Holidays With Young Adults – What Now?

Seed Cake - Yum!
Seed Cake – Yum!

It’s noon on Easter and my 17-year-old is still asleep. But she made a seed cake for us some time during the night. It was on the kitchen counter when I got up this morning. We’re not a formally religious family, so we don’t do the whole big church thing for Easter. Our tradition has been to decorate eggs the night before. Then I get up way too early for a non-work day and hide them in the yard for the kids to find. (Handy hint – make a written list of hiding places as you go.)

When my daughter was around seven, she said to me “You know, some people get candy on Easter.” After that, we added a few  candy-filled plastic eggs to the mix. Even though our holiday celebrations have never been elaborate, they’ve been fun and have brought me great joy as a mother. One of the best perks of being a parent is having a reason to do again all of the fun things you did as a kid – play at the park, blow bubbles, decorate Easter eggs, re-read all of the “Little House” books.

But now my kids are big. They’re 17 and 14 years old respectively, coming right up on 18 and 15 in a few weeks. So much of how I mother is no longer relevant. I’m grasping around for new ways to connect, and the holidays seem to bring this dilemma to the fore. As recently as last year, we did an egg hunt. A few days ago, we discussed whether they wanted to do one this year. Everyone was ambivalent. It’s been fun, but they are kind of old for it. And this is our ninth Easter in the same house. All of the hiding places are well-known. A day of rain yesterday, resulting in mud and more mud made the decision for us. We’d still decorate eggs – of course you have to do that! – but no morning hunt.

The kids’ egg creations have grown funnier and more imaginative with each year, so I thought we’d have a great time just dying and decorating, but reality didn’t match my vision. I was tired after a long day at work.  My daughter’s feelings got hurt when I thought she was about to knock over the dye cups through her exuberant hand gestures while telling a story. My son, who is recovering from a cold, wanted nothing more than to be left in peace to play a computer game. And I was annoyed that people couldn’t just enjoy this cheerful family tradition dammit! By the end of the evening, I’m pretty sure my husband was the only one who had not shed tears. While the kids retreated to their rooms, he and I dyed all of the eggs ourselves, because I had gone to the trouble of cooking them and setting everything up after working all day. I wasn’t about to put 18 plain white eggs back in the fridge.

But later in the evening my daughter invited me to watch Doctor Who with her. And sometime during the night she made us a cake. I’ll take some to my mom later today. My son seemed happy enough to have candy with breakfast.  So maybe all is not lost. As my kids become young adults, we need to develop new family traditions to replace the old. We just need to get past the hurdle of figuring out what those are going to be.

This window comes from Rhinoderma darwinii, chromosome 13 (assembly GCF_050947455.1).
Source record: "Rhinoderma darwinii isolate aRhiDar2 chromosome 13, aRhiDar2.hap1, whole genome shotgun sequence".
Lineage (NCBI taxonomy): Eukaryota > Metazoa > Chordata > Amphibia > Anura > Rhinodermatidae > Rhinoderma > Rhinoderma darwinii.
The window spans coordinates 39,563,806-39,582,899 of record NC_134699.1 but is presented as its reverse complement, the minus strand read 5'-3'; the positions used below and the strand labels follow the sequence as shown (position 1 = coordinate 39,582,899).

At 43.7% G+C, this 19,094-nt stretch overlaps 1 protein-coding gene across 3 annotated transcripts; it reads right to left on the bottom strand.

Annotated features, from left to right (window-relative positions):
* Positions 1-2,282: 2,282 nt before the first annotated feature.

Postcards – a Practical Suggestion

Armchair travel and education - as easy as it gets.
Armchair travel and education – as easy as it gets.


My sister-in-law loves to send postcards. In addition to picking up new cards when traveling, she finds vintage stock at antique stores. My kids have enjoyed getting mail over the years, and examining the pictures on the front sides. Now she sends cards to my mom.

We’re fortunate to have a large extended family, even if none of them live in town. So a lot of people send cards to my mom. It’s sweet and picks up her spirits, knowing she’s not forgotten.

However, her fine motor skills and finger strength have degraded over time, so that even the act of opening an envelope can pose a challenge for her. She’s been known to save mail for a day or two until I visit, so I can open it for her. Postcards don’t present this problem. They arrive ready to read and enjoy the artwork.

True, there’s a lack of privacy, with the words there for anyone to see. But most of the cards Mom receives have no private information included anyway. And to be honest, not much is private in a skilled nursing setting.

I suggest more folks start sending postcards to their elderly relatives, especially the ones in poor health. They’re less expensive than greeting cards, both for the product and the postage. They often include a scene and a piece of information about it that can be a topic of interest and new information for the recipient. And they’re easy to tape or pin up for decoration.

As soon as I have time, I plan to hit a local antique store myself to see if I can score a handful. My mom’s not the only senior citizen amongst my relatives.